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Exp Brain Res. 1986;62(3):549-59.

Laminar differences in sizes, shapes, and response profiles of cutaneous receptive fields in the rat SI cortex.


Quantitative techniques were used to demonstrate cortical layer differences in cutaneous receptive fields (RF's) in the rat SI cortex. Two- and three-dimensional (2-D and 3-D) RF maps were constructed showing the responsiveness of single neurons to standardized punctate stimulation of each of a matrix of points on the skin or the mystacial vibrissa pad. These allowed a visualization not only of the overall sizes of such RF's, but also their shape and "response profile". Initial experiments showed that the sizes and response profiles of such RF's were similar whether they were mapped by sinusoidal mechanical vibration of skin, punctate touch, or direct intracutaneous electrical stimulation. This method was used to quantitatively determine distoproximal lengths of RF's of single units recorded at different depths in the forepaw area of the SI cortex. Plots of these RF lengths as a function of cortical depth showed that the smallest RF's were found in the granular layers (IV and deep III). RF's up to double that size were found in supragranular layers, and up to triple that size in infragranular layers. 3-D maps of RF's in the granular layers showed sharp central response peaks surrounded by very steep dropoffs to the RF boundaries. In the whisker areas, granular layer RF's were typically circular in shape and contained from 1-4 whiskers. By contrast, in supragranular layers they were often elongated in shape, and were oriented along rows or columns of whiskers. RF's in layer V resembled large, high plateaus, often supporting clearly separated peaks. RF's mapped in the fore- and hindpaw areas were similar, but, even in the granular layers, were often slightly elongated along the limb axis. In all regions of the SI, both the locations and shapes of the granular layer RF's appeared to be conserved as subsets of other more topographically heterogeneous RF's encountered elsewhere in the column. These findings may correlate with patterns of axonal connectivity in the rat SI.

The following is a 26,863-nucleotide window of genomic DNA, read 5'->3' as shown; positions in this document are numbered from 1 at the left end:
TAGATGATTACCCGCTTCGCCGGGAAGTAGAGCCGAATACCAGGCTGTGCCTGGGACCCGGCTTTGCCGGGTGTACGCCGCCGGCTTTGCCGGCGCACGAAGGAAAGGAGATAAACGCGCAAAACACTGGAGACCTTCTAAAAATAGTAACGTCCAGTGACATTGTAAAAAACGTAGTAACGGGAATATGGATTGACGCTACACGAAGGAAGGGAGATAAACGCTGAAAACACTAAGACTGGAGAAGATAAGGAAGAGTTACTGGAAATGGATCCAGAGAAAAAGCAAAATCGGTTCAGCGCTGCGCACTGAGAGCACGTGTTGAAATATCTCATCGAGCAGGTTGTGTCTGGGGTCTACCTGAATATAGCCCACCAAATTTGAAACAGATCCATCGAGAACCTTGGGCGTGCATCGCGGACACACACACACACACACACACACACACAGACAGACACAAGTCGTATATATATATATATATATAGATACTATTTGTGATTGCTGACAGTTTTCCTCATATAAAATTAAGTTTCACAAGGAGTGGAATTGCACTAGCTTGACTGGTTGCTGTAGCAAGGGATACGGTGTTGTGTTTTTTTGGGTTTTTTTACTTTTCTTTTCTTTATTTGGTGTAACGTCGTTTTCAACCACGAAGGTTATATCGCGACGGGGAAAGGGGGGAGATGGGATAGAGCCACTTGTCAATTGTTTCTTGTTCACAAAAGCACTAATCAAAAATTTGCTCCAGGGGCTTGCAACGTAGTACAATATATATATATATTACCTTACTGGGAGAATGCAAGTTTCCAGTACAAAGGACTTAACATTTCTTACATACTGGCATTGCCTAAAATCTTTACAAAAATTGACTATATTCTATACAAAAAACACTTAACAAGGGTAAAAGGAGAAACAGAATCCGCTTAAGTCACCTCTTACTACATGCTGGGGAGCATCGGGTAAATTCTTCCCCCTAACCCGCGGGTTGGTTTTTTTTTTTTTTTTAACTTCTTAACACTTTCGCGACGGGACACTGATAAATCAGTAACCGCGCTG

[Indexed for MEDLINE]

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